Iconic downtown Baltimore row houses, minutes from where violence broke out yesterday at Mondawmin Mall.
Iconic downtown Baltimore row houses, minutes from where violence broke out yesterday at Mondawmin Mall. Jon Bilous/Shutterstock

Seattle Activists Plan March Tomorrow over Police Brutality and the Death of Baltimore's Freddie Gray: Seattle's October 22 Coalition will demonstrate Wednesday at 5:30 p.m. in Westlake Park.

King County Executive Wants a Six-Year, $65 Million Levy for Early Health, Walkable Communities: The initiative is intended to combat some of the disparate health and criminal-justice outcomes faced by low-income communities. "The goal of Best Starts For Kids is to sever the link between income and outcomes—to create a King County where the circumstance of one's birth no longer defines the course of one's life," Dow Constantine said in his "State of the County" address on Monday. For the owner of a $400,000 home, the initiative would cost $56 a year, the Seattle Times reports.

City Council Chose Former Port of Seattle Chief Administrator John Okamoto as Sally Clark's Replacement Yesterday: And it shined a spotlight on the division between the centrist and activist wings of the council. Read Heidi's analysis here.

Today's the Last Day to Vote in the April 28 Special Election: You didn't realize there was a special election? It's a single issue, and an important one: a property tax of a whole $0.07 per $1,000 of assessed valuation in order to fund a better radio communication system for first responders. What if something goes wrong with an oil train running beneath the city? Or an earthquake? Crappy communications equipment out, better radios in. The Stranger Election Control Board says Yes on Prop 1.

Idyllic Coupeville, the old-timey port town in the center of Whidbey Island, where residents say the Navys electronic warfare activities are causing health problems.
Idyllic Coupeville, the old-timey port town in the center of Whidbey Island, where residents say the navy's electronic-warfare activities are causing health problems. Sydney Deem/Shutterstock

Whidbey Islanders Request Injunction Against Navy for Growler Jet Noise: The motion is part of a lawsuit that alleges the navy's electronic-warfare jets cause "depression, anxiety, insomnia, elevated blood pressure, anger, and hearing loss" in people who live nearby. Whidbey residents have long objected to the Growler jets, which some say fly over their homes for hours. The naval base at the north end of the island, as the Seattle Times notes, is also a major player in the local economy, which exacerbates tensions among different groups living there.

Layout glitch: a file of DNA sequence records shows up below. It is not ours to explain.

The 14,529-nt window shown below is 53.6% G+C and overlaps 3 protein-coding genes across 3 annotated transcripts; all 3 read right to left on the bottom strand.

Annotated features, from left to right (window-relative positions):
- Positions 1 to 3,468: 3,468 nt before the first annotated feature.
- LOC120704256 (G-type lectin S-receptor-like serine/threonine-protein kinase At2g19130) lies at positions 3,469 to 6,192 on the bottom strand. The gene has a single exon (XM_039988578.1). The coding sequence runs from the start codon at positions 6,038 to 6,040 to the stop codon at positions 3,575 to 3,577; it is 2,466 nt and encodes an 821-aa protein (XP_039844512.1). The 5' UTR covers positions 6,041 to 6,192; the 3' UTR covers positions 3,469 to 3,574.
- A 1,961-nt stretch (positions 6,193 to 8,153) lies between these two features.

ACLU Says Don't Raise Traffic Ticket Fines: Washington's currently considering a proposal to raise the cost of traffic tickets in order to fund court services. But this would backfire, according to the ACLU. It would have an outsize impact on poor people, as well as people of color, the organization says. In 2000, the Seattle Times reported that black drivers in the city were twice as likely to get ticketed as whites. More recent statistics also show that, nationally, black drivers are three times more likely to be searched during a traffic stop than whites.

Read KING 5's Story About Laura Gholston: Gholston is a 48-year-old developmentally disabled adult, found horribly abused and neglected after seven years in the care of her state-certified (and state-paid) caregiver. Gholston filed a case against the state Department of Health and Human Services through her current caregiver, alleging that the state failed to protect her. Gholston's attorney also said that DSHS had identified her caregiver as her possible rapist, which the state denies. DSHS is settling the lawsuit, according to a statement given to KING 5.

A High School Sophomore Shot a Gun on a Washington Campus Yesterday: But no one was hurt. A social studies teacher "tackled" the North Thurston High School student before he was arrested.

Metro Transit Sergeant Fired For Racist, Antigay Texting: Sergeant Dewey Burns called one Latino sergeant "the Mexi," according to the internal investigation.

Justice Anthony Kennedy: Will he keep his honorary title as the first gay justice?
Justice Anthony Kennedy: Will he keep his honorary title as the "first gay justice"? Courtesy of the Supreme Court

The Supreme Court Is Hearing the Challenge to State Gay Marriage Bans Today: Marriage is no longer defined as a merely heterosexual thing, according to the landmark Supreme Court decision (United States v. Windsor) on the federal Defense of Marriage Act. "And if states have chosen to give same-sex couples the same dignity and protection of marriage that they give to opposite-sex couples, [Justice Anthony Kennedy] reasoned, the federal government can’t say that it won’t recognize those marriages just because it doesn’t approve of them," SCOTUS Blog explains. But what about states' gay marriage bans? Are those constitutional? And can a state that defines marriage as a merely heterosexual thing choose not to recognize gay marriages? Watch Justice Kennedy, the "first gay justice," closely on this one. (And read the excellent SCOTUS Blog breakdown of the legal arguments here and here.)

Baltimore Schools Are Closed and the National Guard Has Been Called In: The Maryland governor has called a state of emergency after riots broke out yesterday over the death of Freddie Gray in police custody. The violence began at Mondawmin Mall after school let out, the Baltimore Sun reports, when kids threw rocks and officers released tear gas on them. A CVS went up in flames; more than a dozen people have been taken to the emergency room. The mayor of Baltimore has instituted a 10 p.m. to 5 a.m. curfew.

This post has been updated.